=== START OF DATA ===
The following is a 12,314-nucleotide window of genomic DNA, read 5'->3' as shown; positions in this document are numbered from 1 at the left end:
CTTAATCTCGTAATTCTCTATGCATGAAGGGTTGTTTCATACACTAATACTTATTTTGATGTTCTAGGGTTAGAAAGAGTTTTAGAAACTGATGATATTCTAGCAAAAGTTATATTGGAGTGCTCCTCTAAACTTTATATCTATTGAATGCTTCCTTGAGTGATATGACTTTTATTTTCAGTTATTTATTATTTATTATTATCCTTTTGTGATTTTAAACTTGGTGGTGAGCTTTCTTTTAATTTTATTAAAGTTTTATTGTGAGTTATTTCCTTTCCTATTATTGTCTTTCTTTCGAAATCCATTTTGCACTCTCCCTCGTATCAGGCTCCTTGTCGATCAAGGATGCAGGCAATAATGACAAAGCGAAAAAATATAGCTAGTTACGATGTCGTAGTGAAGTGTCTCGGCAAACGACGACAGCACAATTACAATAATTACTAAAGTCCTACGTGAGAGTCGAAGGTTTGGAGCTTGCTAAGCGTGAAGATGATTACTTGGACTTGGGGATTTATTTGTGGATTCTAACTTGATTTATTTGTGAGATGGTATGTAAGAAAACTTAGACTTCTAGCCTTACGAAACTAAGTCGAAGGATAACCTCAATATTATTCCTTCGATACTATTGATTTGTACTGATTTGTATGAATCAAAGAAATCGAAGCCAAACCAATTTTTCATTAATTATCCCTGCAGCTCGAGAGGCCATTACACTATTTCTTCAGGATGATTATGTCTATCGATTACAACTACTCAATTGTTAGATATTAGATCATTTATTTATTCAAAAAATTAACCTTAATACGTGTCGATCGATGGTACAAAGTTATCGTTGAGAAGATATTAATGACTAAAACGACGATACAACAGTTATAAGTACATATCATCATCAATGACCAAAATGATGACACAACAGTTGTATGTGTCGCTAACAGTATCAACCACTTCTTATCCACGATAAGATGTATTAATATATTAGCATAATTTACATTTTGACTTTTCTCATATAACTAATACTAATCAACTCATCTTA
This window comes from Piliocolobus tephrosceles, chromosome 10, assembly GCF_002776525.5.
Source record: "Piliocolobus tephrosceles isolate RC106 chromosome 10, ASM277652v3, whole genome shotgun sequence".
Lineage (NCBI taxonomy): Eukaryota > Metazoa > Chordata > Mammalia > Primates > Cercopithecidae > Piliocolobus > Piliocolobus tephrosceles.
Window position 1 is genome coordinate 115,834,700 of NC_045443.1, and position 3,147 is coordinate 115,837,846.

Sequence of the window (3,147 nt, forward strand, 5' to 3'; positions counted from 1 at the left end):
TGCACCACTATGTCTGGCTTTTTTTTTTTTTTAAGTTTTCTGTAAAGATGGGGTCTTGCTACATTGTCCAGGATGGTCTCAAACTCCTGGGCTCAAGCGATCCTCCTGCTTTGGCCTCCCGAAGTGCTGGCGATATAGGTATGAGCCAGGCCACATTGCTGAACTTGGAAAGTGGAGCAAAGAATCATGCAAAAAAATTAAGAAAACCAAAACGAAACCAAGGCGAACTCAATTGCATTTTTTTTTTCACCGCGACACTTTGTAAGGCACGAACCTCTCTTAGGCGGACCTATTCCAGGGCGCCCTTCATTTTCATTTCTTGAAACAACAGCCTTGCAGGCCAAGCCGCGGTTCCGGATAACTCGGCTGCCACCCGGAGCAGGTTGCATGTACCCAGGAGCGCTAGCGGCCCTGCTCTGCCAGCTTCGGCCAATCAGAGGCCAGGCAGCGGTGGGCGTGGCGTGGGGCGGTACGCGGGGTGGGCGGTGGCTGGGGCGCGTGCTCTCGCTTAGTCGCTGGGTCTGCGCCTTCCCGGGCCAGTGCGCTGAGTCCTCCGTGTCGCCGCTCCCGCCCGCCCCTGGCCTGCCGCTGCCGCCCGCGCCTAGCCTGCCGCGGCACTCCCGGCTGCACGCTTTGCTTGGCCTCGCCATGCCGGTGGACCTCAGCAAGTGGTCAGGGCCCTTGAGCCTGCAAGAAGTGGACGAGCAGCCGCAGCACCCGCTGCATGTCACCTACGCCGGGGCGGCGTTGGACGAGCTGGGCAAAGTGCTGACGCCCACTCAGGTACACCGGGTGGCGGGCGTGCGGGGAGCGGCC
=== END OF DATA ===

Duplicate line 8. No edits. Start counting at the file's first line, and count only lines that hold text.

TGCACCACTATGTCTGGCTTTTTTTTTTTTTTAAGTTTTCTGTAAAGATGGGGTCTTGCTACATTGTCCAGGATGGTCTCAAACTCCTGGGCTCAAGCGATCCTCCTGCTTTGGCCTCCCGAAGTGCTGGCGATATAGGTATGAGCCAGGCCACATTGCTGAACTTGGAAAGTGGAGCAAAGAATCATGCAAAAAAATTAAGAAAACCAAAACGAAACCAAGGCGAACTCAATTGCATTTTTTTTTTCACCGCGACACTTTGTAAGGCACGAACCTCTCTTAGGCGGACCTATTCCAGGGCGCCCTTCATTTTCATTTCTTGAAACAACAGCCTTGCAGGCCAAGCCGCGGTTCCGGATAACTCGGCTGCCACCCGGAGCAGGTTGCATGTACCCAGGAGCGCTAGCGGCCCTGCTCTGCCAGCTTCGGCCAATCAGAGGCCAGGCAGCGGTGGGCGTGGCGTGGGGCGGTACGCGGGGTGGGCGGTGGCTGGGGCGCGTGCTCTCGCTTAGTCGCTGGGTCTGCGCCTTCCCGGGCCAGTGCGCTGAGTCCTCCGTGTCGCCGCTCCCGCCCGCCCCTGGCCTGCCGCTGCCGCCCGCGCCTAGCCTGCCGCGGCACTCCCGGCTGCACGCTTTGCTTGGCCTCGCCATGCCGGTGGACCTCAGCAAGTGGTCAGGGCCCTTGAGCCTGCAAGAAGTGGACGAGCAGCCGCAGCACCCGCTGCATGTCACCTACGCCGGGGCGGCGTTGGACGAGCTGGGCAAAGTGCTGACGCCCACTCAGGTACACCGGGTGGCGGGCGTGCGGGGAGCGGCC